The aim of this paper is to demonstrate that the Parmenides’ prologue has two levels of speech, which convey two different points of view : one Socratic and the other non-Socratic. On the first level, Cephalus tells his desire to listen to the conversation between Socrates, Zeno and Parmenides. The second level consists in the account of that conversation which is narrated by Pythodorus and Antiphon, and expresses Pythodorus’ point of view. The usefulness of this distinction lies in the fact that on the first level the reader can find an interpretation of the speeches narrated on the second. In the Parmenides, Plato not only presents a fiction, but also gives the reader the tools to interpret it. My hypothesis is that Pythodorus is the bearer of a sophistic point of view inherited from Zeno, whose pupil he was. Such a sophistic point of view affects the fiction, in such a way that it seems, but only seems, that Socrates is refuted by Parmenides and Zeno, who appear to prevail in the discussion of the forms. And in the end, it seems, but only seems, that Parmenides, with his gymnasia, gives Socrates a dialectic lesson. Pythodorus’ point of view affects not only the fiction, but also its interpretation by scholars, who tend to regard the Parmenides as expressing Plato’s self-criticism about his theory of forms.

il prologo come chiave di interpretazione del dialogo intero

Lidia Palumbo
2022

Abstract

The aim of this paper is to demonstrate that the Parmenides’ prologue has two levels of speech, which convey two different points of view : one Socratic and the other non-Socratic. On the first level, Cephalus tells his desire to listen to the conversation between Socrates, Zeno and Parmenides. The second level consists in the account of that conversation which is narrated by Pythodorus and Antiphon, and expresses Pythodorus’ point of view. The usefulness of this distinction lies in the fact that on the first level the reader can find an interpretation of the speeches narrated on the second. In the Parmenides, Plato not only presents a fiction, but also gives the reader the tools to interpret it. My hypothesis is that Pythodorus is the bearer of a sophistic point of view inherited from Zeno, whose pupil he was. Such a sophistic point of view affects the fiction, in such a way that it seems, but only seems, that Socrates is refuted by Parmenides and Zeno, who appear to prevail in the discussion of the forms. And in the end, it seems, but only seems, that Parmenides, with his gymnasia, gives Socrates a dialectic lesson. Pythodorus’ point of view affects not only the fiction, but also its interpretation by scholars, who tend to regard the Parmenides as expressing Plato’s self-criticism about his theory of forms.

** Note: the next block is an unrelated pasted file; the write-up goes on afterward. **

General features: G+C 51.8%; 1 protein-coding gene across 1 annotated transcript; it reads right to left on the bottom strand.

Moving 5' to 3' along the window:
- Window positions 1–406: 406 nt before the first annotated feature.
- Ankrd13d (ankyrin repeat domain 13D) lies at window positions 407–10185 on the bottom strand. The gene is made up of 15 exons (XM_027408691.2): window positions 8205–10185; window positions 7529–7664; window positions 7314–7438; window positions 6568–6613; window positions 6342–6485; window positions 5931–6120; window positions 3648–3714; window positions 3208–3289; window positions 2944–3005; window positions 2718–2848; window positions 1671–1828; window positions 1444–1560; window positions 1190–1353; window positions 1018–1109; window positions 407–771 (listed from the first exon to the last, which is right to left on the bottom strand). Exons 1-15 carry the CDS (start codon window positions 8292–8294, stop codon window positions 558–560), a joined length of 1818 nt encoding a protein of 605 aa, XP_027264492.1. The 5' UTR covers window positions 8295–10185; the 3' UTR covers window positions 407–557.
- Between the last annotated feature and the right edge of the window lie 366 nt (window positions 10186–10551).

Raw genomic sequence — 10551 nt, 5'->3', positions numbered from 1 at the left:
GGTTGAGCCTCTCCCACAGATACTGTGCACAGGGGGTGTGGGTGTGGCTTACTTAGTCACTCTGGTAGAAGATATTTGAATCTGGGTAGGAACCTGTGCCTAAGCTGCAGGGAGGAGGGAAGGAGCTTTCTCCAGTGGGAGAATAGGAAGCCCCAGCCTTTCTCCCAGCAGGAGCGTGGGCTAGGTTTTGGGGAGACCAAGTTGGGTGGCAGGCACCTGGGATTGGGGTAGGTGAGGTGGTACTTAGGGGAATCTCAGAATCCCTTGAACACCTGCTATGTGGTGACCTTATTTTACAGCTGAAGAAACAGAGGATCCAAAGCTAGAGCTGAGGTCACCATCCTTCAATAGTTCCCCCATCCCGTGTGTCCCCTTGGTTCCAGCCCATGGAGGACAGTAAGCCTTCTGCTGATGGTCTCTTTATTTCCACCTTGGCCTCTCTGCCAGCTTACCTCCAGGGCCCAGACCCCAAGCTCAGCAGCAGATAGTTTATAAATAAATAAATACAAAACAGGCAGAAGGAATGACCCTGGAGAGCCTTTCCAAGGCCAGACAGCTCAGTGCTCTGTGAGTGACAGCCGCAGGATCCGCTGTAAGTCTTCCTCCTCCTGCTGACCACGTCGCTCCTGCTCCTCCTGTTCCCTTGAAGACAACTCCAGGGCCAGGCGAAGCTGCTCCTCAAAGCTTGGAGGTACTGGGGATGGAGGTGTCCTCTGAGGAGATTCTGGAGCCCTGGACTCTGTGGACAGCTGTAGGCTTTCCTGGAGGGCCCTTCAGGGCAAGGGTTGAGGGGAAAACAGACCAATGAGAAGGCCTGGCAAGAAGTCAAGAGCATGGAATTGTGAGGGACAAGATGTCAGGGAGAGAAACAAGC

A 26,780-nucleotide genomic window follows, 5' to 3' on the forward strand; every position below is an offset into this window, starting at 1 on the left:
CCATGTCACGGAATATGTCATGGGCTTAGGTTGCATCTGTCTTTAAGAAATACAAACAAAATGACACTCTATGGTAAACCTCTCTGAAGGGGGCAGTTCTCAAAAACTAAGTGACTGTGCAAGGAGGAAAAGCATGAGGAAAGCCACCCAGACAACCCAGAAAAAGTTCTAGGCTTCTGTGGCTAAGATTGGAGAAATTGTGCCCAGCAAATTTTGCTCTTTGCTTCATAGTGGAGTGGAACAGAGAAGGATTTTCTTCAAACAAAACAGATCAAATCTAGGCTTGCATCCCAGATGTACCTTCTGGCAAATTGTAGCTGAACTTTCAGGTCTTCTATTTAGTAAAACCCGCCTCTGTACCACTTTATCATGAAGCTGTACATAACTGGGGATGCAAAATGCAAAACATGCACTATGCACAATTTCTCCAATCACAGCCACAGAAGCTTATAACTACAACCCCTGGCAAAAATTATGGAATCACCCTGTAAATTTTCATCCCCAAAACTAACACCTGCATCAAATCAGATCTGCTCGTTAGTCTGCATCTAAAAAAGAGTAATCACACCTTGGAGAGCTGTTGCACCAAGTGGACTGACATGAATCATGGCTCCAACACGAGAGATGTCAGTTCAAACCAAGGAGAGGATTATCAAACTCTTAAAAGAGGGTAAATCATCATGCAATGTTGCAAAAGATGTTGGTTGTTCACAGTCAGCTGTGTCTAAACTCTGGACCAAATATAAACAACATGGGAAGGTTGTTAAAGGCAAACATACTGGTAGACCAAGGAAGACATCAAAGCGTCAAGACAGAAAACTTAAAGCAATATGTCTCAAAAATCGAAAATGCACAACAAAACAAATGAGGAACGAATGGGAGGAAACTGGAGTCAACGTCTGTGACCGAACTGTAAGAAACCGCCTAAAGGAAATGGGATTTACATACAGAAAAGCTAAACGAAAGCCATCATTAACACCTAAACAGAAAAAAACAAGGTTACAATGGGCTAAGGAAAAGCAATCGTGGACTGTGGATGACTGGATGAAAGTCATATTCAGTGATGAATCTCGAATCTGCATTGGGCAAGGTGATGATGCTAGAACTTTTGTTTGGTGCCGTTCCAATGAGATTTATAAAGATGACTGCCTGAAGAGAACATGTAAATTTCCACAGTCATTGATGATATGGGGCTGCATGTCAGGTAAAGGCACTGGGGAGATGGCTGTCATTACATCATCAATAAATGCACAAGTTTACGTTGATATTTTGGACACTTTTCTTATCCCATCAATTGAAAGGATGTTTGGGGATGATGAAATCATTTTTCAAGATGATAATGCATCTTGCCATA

File in questo prodotto:
File Dimensione Formato  
Il prologo come chiave di interpretazione del dialogo intero.pdf

solo utenti autorizzati

Descrizione: Napoli
Tipologia: Versione Editoriale (PDF)
Licenza: Non specificato
Dimensione 150.66 kB
Formato Adobe PDF
150.66 kB Adobe PDF   Visualizza/Apri   Richiedi una copia

I documenti in IRIS sono protetti da copyright e tutti i diritti sono riservati, salvo diversa indicazione.

Utilizza questo identificativo per citare o creare un link a questo documento: https://hdl.handle.net/11588/895169
Citazioni
  • ???jsp.display-item.citation.pmc??? ND
  • Scopus ND
  • ???jsp.display-item.citation.isi??? ND
social impact